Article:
analysis, foreign equity, mutual fund

A recent article from Morningstar illustrates the problems with categorizing mutual funds. To better compare the performance of mutual funds, Morningstar introduced categories back in 1996.

While the investment objective stated in a fund’s prospectus may or may not reflect how the fund actually invests, the Morningstar category is assigned based on the underlying securities in each portfolio.

Morningstar categories help investors and investment professionals make meaningful comparisons between funds. The categories make it easier to build well-diversified portfolios, assess potential risk, and identify top-performing funds. We place funds in a given category based on their portfolio statistics and compositions over the past three years.

Established funds are categorized twice a year, while the newer ones every quarter. Categories continually evolve to support a more granular and accurate classification of funds. The firm currently uses 106 different fund categories.

Categories are the foundation of a system that rates and ranks each fund against its “peers.” While this methodology simplifies comparisons by narrowing the scope, it has multiple drawbacks:

  • Even with restraint, it tends to proliferate categories (see above)
  • It lowers the bar by using an average fund performance in a given category (see a broader explanation in our FAQ)
  • If the category assignment is subsequently changed as a result of a review, prior ratings have to be largely discarded because of a different set of peer funds
  • Some funds may not lend themselves to an easy categorization because of an eclectic or frequently fluctuating investment strategy (not to be confused with a stated objective).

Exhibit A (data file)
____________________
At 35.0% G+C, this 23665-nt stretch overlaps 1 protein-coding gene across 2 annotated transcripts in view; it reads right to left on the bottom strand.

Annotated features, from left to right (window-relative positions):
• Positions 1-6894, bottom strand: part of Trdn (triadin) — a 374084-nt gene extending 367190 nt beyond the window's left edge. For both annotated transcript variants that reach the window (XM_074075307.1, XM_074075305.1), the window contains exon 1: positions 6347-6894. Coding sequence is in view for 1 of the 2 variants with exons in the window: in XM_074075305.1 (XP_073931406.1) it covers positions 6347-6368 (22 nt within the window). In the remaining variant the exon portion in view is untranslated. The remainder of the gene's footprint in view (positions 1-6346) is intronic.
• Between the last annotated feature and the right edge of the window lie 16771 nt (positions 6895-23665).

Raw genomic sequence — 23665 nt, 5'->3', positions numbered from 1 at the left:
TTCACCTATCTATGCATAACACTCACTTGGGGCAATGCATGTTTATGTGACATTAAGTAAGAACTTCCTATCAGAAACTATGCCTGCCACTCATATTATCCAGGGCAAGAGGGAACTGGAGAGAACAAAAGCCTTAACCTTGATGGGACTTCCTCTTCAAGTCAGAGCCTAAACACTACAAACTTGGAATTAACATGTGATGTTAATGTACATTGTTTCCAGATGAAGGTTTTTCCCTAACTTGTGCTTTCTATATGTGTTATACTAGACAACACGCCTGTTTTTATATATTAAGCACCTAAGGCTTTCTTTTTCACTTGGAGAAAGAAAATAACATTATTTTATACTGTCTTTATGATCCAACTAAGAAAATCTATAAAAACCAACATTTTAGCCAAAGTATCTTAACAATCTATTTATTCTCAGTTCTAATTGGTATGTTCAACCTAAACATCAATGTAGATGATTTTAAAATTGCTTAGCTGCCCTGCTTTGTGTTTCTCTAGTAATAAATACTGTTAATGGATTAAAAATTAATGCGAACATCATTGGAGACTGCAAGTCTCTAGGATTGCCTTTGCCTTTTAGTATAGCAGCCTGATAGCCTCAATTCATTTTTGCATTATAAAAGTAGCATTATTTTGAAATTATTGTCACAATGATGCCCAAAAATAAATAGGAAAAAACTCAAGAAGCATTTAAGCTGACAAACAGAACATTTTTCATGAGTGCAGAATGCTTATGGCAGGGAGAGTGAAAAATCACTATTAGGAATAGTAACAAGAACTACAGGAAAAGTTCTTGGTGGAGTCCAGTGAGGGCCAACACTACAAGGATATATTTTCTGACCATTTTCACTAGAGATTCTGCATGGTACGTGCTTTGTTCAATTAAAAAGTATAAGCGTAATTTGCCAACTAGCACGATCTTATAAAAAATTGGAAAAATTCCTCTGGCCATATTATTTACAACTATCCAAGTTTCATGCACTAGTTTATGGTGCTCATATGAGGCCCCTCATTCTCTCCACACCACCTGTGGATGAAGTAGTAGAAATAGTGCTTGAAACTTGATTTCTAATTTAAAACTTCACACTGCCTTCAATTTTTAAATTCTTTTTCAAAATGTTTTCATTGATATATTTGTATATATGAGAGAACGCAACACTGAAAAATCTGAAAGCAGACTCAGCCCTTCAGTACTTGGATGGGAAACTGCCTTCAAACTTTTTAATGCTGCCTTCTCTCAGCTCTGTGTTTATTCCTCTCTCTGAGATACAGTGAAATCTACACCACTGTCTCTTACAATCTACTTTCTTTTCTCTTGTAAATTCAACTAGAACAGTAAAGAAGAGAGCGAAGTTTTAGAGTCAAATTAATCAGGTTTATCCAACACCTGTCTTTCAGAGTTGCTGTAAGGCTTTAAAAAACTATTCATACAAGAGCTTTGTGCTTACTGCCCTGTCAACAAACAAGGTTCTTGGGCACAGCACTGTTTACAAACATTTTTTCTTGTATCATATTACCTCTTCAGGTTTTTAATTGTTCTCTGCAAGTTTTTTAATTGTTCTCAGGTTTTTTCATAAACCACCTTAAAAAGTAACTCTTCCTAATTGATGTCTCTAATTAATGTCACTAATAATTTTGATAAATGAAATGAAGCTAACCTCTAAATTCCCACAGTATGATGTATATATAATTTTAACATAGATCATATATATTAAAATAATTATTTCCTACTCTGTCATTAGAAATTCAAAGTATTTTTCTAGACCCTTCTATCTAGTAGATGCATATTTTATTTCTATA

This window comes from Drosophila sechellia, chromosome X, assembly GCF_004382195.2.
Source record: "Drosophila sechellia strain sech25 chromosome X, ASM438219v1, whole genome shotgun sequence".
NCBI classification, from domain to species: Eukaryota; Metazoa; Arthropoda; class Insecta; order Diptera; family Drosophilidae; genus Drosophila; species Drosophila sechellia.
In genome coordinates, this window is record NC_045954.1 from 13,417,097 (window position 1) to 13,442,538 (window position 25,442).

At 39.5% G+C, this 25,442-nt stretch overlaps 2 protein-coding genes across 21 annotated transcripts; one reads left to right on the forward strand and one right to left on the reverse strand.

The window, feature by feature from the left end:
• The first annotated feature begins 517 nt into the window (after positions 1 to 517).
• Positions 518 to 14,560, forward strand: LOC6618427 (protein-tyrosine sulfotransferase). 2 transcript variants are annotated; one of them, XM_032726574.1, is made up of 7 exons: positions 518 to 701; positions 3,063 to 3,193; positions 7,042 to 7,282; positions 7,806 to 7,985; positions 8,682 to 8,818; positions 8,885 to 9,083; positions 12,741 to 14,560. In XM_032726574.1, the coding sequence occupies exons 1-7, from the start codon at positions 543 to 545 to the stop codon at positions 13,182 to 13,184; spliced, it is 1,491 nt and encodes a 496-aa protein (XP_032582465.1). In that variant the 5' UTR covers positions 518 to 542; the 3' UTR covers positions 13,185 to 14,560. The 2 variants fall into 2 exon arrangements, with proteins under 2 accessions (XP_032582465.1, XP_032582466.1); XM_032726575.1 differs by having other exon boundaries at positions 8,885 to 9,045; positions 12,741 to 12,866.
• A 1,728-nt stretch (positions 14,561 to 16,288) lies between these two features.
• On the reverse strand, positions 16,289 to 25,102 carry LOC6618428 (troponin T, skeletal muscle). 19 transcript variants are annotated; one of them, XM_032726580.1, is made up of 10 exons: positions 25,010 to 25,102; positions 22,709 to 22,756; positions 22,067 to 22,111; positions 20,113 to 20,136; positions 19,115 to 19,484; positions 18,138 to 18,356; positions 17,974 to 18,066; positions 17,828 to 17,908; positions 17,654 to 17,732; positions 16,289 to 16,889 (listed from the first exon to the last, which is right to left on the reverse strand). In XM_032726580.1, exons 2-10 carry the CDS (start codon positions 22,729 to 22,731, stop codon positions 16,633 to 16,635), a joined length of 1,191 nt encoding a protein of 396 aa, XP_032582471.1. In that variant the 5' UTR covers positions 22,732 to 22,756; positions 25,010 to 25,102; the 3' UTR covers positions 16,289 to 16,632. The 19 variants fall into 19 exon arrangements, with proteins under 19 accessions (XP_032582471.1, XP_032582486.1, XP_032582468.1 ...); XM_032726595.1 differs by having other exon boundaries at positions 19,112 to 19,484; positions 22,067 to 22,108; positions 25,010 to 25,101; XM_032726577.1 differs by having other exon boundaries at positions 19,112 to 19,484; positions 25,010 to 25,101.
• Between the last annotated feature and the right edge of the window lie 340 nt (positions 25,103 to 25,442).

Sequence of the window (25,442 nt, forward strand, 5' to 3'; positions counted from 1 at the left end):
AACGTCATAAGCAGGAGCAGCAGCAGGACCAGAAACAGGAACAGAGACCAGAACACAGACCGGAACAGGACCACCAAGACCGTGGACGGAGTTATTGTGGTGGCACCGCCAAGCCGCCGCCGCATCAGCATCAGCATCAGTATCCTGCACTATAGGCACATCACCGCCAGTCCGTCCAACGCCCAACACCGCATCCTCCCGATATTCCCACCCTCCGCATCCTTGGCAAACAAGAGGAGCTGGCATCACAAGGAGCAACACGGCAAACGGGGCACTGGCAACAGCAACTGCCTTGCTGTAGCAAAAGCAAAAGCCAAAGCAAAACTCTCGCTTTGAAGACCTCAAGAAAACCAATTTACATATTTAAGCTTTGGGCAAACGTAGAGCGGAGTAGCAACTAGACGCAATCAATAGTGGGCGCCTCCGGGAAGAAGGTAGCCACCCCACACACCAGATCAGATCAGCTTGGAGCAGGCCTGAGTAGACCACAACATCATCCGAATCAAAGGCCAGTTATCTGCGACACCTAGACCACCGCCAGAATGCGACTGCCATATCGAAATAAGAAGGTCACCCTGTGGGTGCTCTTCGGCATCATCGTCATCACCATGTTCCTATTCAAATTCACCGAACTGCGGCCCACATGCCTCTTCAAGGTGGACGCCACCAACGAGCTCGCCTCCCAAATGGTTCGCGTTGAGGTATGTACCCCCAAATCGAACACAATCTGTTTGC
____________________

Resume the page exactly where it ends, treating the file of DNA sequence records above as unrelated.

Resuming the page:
The article demonstrates the last of the above flaws by describing problems with an accurate classification of the Osterweis (OSTFX) and other funds. The Osterweis Fund is currently assigned to the domestic Mid-Cap Blend category, even though its holdings span a broad range of market capitalization and include foreign stocks.

This is where Alpholio™’s approach comes to the rescue. Our methodology addresses all of the above problems by comparing each fund against a custom reference portfolio of ETFs. The reference portfolio is constructed without any preconception of a fund’s category (although we use a small set of “categories” to narrow down the fund search). Moreover, unlike a static category assignment, the reference portfolio is dynamic in terms of both the membership and weights of its members. This adapts the reference to any changes in the fund’s investment profile and makes the performance assessment (i.e. RealAlpha™) portable across categories.

In addition, our analysis does not rely on a periodic disclosure of fund holdings, which itself suffers from numerous problems. It also avoids issues related to the changing classification of individual holdings in a fund, which is inherent in a “bottom-up” analysis (for example, consider the stock of Apple Inc., which could be classified as growth or value depending on one’s point of view).

To demonstrate, let’s take a closer look at the Osterweis Fund. Here are the weights of ETFs in its reference portfolio since early 2005:

Reference Weights for OSTFX

After an equivalent position in the iShares 1-3 Year Treasury Bond ETF (SHY; average weight of 24.6%) representing short-term investments, the fund’s equivalent position with the second highest average weight was in the iShares Core S&P Mid-Cap ETF (IJH; 13.6%). The latter explains why Morningstar classified the fund into the Mid-Cap Blend category.

However, the fund also had significant equivalent positions in the Vanguard Health Care ETF (VHT; 12.3%), iShares Morningstar Large-Cap Growth ETF (JKE; 8.8%), PowerShares Dynamic Market Portfolio (PWC; 8.8%), and iShares Morningstar Mid-Cap Growth ETF (JKH; 8.3%). (The equivalent positions in foreign stock ETFs are in the Other component of the chart.)

The above chart also shows that at times the equivalent position in IJH was nonexistent, which brings into question a stationary classification of the fund into the Mid-Cap Blend category in the past ten years.

It is a similar story with the Fidelity Low-Priced Stock Fund (FLPSX), which the article also uses to illustrate problems with fund categorization:

Reference Weights for FLPSX

The fund’s dominant equivalent position was in the Vanguard Mid-Cap ETF (VO; average weight of 18.5%), which again explains its Morningstar Mid-Cap Blend category. However, the fund also had substantial equivalent positions in the iShares Morningstar Small-Cap ETF (JKJ; 17%), Vanguard Consumer Discretionary ETF (VCR; 13.4%), iShares iBoxx $ Investment Grade Corporate Bond ETF (LQD; 12.4%), Vanguard Health Care ETF (VHT; 8.5%), and iShares MSCI EMU ETF (EZU; 7.1%). (Other equivalent positions in foreign equities are in the Other component of the chart.)